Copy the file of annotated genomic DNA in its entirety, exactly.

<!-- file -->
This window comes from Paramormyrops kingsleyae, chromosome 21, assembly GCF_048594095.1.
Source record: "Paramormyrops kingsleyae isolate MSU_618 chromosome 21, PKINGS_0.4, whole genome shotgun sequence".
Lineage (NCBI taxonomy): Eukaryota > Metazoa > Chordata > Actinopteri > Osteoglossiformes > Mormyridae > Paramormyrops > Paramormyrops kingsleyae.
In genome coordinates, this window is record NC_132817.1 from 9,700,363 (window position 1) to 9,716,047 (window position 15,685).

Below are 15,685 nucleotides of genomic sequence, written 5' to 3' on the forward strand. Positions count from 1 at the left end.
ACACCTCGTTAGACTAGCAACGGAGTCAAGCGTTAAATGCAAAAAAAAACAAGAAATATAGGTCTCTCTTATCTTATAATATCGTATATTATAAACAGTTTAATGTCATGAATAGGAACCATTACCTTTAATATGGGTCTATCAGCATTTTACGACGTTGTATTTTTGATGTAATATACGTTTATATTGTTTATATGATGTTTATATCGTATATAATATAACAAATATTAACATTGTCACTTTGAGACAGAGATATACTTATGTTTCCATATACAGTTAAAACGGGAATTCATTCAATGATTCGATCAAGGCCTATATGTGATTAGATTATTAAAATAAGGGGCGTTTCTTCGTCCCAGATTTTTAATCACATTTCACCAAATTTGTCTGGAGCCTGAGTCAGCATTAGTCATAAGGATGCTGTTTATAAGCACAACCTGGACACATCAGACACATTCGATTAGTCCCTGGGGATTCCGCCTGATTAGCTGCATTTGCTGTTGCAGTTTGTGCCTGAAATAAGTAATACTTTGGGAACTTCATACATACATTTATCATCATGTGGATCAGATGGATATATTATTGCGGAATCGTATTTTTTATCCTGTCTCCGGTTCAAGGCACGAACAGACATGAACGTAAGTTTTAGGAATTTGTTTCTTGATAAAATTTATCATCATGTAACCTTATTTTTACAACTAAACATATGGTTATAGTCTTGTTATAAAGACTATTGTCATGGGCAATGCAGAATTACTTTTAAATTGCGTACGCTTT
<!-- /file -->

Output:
This window comes from Paramormyrops kingsleyae, chromosome 21, assembly GCF_048594095.1.
Source record: "Paramormyrops kingsleyae isolate MSU_618 chromosome 21, PKINGS_0.4, whole genome shotgun sequence".
Lineage (NCBI taxonomy): Eukaryota > Metazoa > Chordata > Actinopteri > Osteoglossiformes > Mormyridae > Paramormyrops > Paramormyrops kingsleyae.
In genome coordinates, this window is record NC_132817.1 from 9,700,363 (window position 1) to 9,716,047 (window position 15,685).

Below are 15,685 nucleotides of genomic sequence, written 5' to 3' on the forward strand. Positions count from 1 at the left end.
ACACCTCGTTAGACTAGCAACGGAGTCAAGCGTTAAATGCAAAAAAAAACAAGAAATATAGGTCTCTCTTATCTTATAATATCGTATATTATAAACAGTTTAATGTCATGAATAGGAACCATTACCTTTAATATGGGTCTATCAGCATTTTACGACGTTGTATTTTTGATGTAATATACGTTTATATTGTTTATATGATGTTTATATCGTATATAATATAACAAATATTAACATTGTCACTTTGAGACAGAGATATACTTATGTTTCCATATACAGTTAAAACGGGAATTCATTCAATGATTCGATCAAGGCCTATATGTGATTAGATTATTAAAATAAGGGGCGTTTCTTCGTCCCAGATTTTTAATCACATTTCACCAAATTTGTCTGGAGCCTGAGTCAGCATTAGTCATAAGGATGCTGTTTATAAGCACAACCTGGACACATCAGACACATTCGATTAGTCCCTGGGGATTCCGCCTGATTAGCTGCATTTGCTGTTGCAGTTTGTGCCTGAAATAAGTAATACTTTGGGAACTTCATACATACATTTATCATCATGTGGATCAGATGGATATATTATTGCGGAATCGTATTTTTTATCCTGTCTCCGGTTCAAGGCACGAACAGACATGAACGTAAGTTTTAGGAATTTGTTTCTTGATAAAATTTATCATCATGTAACCTTATTTTTACAACTAAACATATGGTTATAGTCTTGTTATAAAGACTATTGTCATGGGCAATGCAGAATTACTTTTAAATTGCGTACGCTTT